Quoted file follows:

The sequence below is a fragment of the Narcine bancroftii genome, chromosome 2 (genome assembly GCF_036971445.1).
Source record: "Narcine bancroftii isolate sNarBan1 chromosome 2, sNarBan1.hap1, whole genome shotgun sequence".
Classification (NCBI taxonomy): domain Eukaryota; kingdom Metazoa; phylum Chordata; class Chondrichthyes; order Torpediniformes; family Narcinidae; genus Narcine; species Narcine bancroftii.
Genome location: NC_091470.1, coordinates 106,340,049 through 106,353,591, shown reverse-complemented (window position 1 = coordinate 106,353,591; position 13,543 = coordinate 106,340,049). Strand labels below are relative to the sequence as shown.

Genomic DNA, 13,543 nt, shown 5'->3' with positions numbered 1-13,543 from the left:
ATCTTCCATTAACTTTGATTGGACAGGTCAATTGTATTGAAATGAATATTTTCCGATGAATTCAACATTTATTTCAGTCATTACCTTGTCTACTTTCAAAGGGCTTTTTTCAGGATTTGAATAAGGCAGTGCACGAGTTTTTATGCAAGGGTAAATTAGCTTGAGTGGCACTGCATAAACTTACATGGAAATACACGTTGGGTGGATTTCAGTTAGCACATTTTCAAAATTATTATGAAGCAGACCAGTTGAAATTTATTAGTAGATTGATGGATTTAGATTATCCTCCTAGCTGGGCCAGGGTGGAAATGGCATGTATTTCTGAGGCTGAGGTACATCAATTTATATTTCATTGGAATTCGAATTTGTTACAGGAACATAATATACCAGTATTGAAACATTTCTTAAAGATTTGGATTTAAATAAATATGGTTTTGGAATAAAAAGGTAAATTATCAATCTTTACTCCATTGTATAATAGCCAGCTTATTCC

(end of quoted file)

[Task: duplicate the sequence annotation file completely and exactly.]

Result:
The sequence below is a fragment of the Narcine bancroftii genome, chromosome 2 (genome assembly GCF_036971445.1).
Source record: "Narcine bancroftii isolate sNarBan1 chromosome 2, sNarBan1.hap1, whole genome shotgun sequence".
Classification (NCBI taxonomy): domain Eukaryota; kingdom Metazoa; phylum Chordata; class Chondrichthyes; order Torpediniformes; family Narcinidae; genus Narcine; species Narcine bancroftii.
Genome location: NC_091470.1, coordinates 106,340,049 through 106,353,591, shown reverse-complemented (window position 1 = coordinate 106,353,591; position 13,543 = coordinate 106,340,049). Strand labels below are relative to the sequence as shown.

Genomic DNA, 13,543 nt, shown 5'->3' with positions numbered 1-13,543 from the left:
ATCTTCCATTAACTTTGATTGGACAGGTCAATTGTATTGAAATGAATATTTTCCGATGAATTCAACATTTATTTCAGTCATTACCTTGTCTACTTTCAAAGGGCTTTTTTCAGGATTTGAATAAGGCAGTGCACGAGTTTTTATGCAAGGGTAAATTAGCTTGAGTGGCACTGCATAAACTTACATGGAAATACACGTTGGGTGGATTTCAGTTAGCACATTTTCAAAATTATTATGAAGCAGACCAGTTGAAATTTATTAGTAGATTGATGGATTTAGATTATCCTCCTAGCTGGGCCAGGGTGGAAATGGCATGTATTTCTGAGGCTGAGGTACATCAATTTATATTTCATTGGAATTCGAATTTGTTACAGGAACATAATATACCAGTATTGAAACATTTCTTAAAGATTTGGATTTAAATAAATATGGTTTTGGAATAAAAAGGTAAATTATCAATCTTTACTCCATTGTATAATAGCCAGCTTATTCC